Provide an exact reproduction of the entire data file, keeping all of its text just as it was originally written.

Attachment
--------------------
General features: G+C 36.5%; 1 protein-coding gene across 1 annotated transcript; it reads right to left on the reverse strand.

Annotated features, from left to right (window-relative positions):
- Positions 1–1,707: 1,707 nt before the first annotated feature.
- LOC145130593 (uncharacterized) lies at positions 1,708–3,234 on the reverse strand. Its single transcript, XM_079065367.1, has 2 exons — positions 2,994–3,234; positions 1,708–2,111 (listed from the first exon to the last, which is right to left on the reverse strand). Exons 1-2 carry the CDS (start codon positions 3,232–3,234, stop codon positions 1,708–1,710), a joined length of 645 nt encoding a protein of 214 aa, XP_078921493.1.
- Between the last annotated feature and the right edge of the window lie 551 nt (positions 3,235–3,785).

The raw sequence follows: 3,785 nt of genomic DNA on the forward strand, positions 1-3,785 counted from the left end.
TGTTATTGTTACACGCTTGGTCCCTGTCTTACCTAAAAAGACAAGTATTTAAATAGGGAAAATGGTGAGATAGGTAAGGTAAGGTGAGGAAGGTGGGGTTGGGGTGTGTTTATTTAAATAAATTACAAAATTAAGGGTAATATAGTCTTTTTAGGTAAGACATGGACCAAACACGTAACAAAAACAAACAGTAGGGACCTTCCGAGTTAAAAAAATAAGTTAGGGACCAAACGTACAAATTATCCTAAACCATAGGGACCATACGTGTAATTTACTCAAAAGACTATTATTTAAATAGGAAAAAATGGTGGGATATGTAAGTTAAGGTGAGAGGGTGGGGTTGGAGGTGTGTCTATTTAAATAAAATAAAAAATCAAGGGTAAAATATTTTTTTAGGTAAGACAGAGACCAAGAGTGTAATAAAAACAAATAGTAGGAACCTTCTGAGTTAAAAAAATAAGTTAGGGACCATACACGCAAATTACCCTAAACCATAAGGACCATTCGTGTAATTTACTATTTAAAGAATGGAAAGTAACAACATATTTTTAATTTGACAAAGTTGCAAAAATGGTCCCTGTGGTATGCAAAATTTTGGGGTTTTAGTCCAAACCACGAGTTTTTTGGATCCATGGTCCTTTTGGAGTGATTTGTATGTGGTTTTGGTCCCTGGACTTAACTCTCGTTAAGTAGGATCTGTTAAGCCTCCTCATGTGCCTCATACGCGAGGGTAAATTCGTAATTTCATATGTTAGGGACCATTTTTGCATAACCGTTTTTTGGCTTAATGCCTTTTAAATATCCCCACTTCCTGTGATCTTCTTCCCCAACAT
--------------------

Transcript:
General features: G+C 36.5%; 1 protein-coding gene across 1 annotated transcript; it reads right to left on the reverse strand.

Annotated features, from left to right (window-relative positions):
- Positions 1–1,707: 1,707 nt before the first annotated feature.
- LOC145130593 (uncharacterized) lies at positions 1,708–3,234 on the reverse strand. Its single transcript, XM_079065367.1, has 2 exons — positions 2,994–3,234; positions 1,708–2,111 (listed from the first exon to the last, which is right to left on the reverse strand). Exons 1-2 carry the CDS (start codon positions 3,232–3,234, stop codon positions 1,708–1,710), a joined length of 645 nt encoding a protein of 214 aa, XP_078921493.1.
- Between the last annotated feature and the right edge of the window lie 551 nt (positions 3,235–3,785).

The raw sequence follows: 3,785 nt of genomic DNA on the forward strand, positions 1-3,785 counted from the left end.
TGTTATTGTTACACGCTTGGTCCCTGTCTTACCTAAAAAGACAAGTATTTAAATAGGGAAAATGGTGAGATAGGTAAGGTAAGGTGAGGAAGGTGGGGTTGGGGTGTGTTTATTTAAATAAATTACAAAATTAAGGGTAATATAGTCTTTTTAGGTAAGACATGGACCAAACACGTAACAAAAACAAACAGTAGGGACCTTCCGAGTTAAAAAAATAAGTTAGGGACCAAACGTACAAATTATCCTAAACCATAGGGACCATACGTGTAATTTACTCAAAAGACTATTATTTAAATAGGAAAAAATGGTGGGATATGTAAGTTAAGGTGAGAGGGTGGGGTTGGAGGTGTGTCTATTTAAATAAAATAAAAAATCAAGGGTAAAATATTTTTTTAGGTAAGACAGAGACCAAGAGTGTAATAAAAACAAATAGTAGGAACCTTCTGAGTTAAAAAAATAAGTTAGGGACCATACACGCAAATTACCCTAAACCATAAGGACCATTCGTGTAATTTACTATTTAAAGAATGGAAAGTAACAACATATTTTTAATTTGACAAAGTTGCAAAAATGGTCCCTGTGGTATGCAAAATTTTGGGGTTTTAGTCCAAACCACGAGTTTTTTGGATCCATGGTCCTTTTGGAGTGATTTGTATGTGGTTTTGGTCCCTGGACTTAACTCTCGTTAAGTAGGATCTGTTAAGCCTCCTCATGTGCCTCATACGCGAGGGTAAATTCGTAATTTCATATGTTAGGGACCATTTTTGCATAACCGTTTTTTGGCTTAATGCCTTTTAAATATCCCCACTTCCTGTGATCTTCTTCCCCAACAT